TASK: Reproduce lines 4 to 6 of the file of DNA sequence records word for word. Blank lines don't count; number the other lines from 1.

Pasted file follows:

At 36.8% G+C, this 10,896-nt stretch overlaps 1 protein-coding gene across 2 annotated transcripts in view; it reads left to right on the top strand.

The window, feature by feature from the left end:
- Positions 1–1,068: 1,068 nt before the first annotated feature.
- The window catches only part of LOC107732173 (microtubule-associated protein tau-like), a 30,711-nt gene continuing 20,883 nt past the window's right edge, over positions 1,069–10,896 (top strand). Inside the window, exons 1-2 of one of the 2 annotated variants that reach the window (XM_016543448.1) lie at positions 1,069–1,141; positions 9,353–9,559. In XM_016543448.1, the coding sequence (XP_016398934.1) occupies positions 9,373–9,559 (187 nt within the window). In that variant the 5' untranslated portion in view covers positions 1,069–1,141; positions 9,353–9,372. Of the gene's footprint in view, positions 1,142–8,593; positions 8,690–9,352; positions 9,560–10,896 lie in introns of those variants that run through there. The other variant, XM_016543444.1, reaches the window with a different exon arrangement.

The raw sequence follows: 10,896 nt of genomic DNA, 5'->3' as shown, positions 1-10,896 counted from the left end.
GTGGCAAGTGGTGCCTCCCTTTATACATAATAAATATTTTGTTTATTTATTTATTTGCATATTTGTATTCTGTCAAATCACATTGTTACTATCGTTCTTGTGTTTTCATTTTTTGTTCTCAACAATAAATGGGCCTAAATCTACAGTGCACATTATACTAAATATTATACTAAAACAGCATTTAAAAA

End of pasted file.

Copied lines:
- The window catches only part of LOC107732173 (microtubule-associated protein tau-like), a 30,711-nt gene continuing 20,883 nt past the window's right edge, over positions 1,069–10,896 (top strand). Inside the window, exons 1-2 of one of the 2 annotated variants that reach the window (XM_016543448.1) lie at positions 1,069–1,141; positions 9,353–9,559. In XM_016543448.1, the coding sequence (XP_016398934.1) occupies positions 9,373–9,559 (187 nt within the window). In that variant the 5' untranslated portion in view covers positions 1,069–1,141; positions 9,353–9,372. Of the gene's footprint in view, positions 1,142–8,593; positions 8,690–9,352; positions 9,560–10,896 lie in introns of those variants that run through there. The other variant, XM_016543444.1, reaches the window with a different exon arrangement.

The raw sequence follows: 10,896 nt of genomic DNA, 5'->3' as shown, positions 1-10,896 counted from the left end.
GTGGCAAGTGGTGCCTCCCTTTATACATAATAAATATTTTGTTTATTTATTTATTTGCATATTTGTATTCTGTCAAATCACATTGTTACTATCGTTCTTGTGTTTTCATTTTTTGTTCTCAACAATAAATGGGCCTAAATCTACAGTGCACATTATACTAAATATTATACTAAAACAGCATTTAAAAA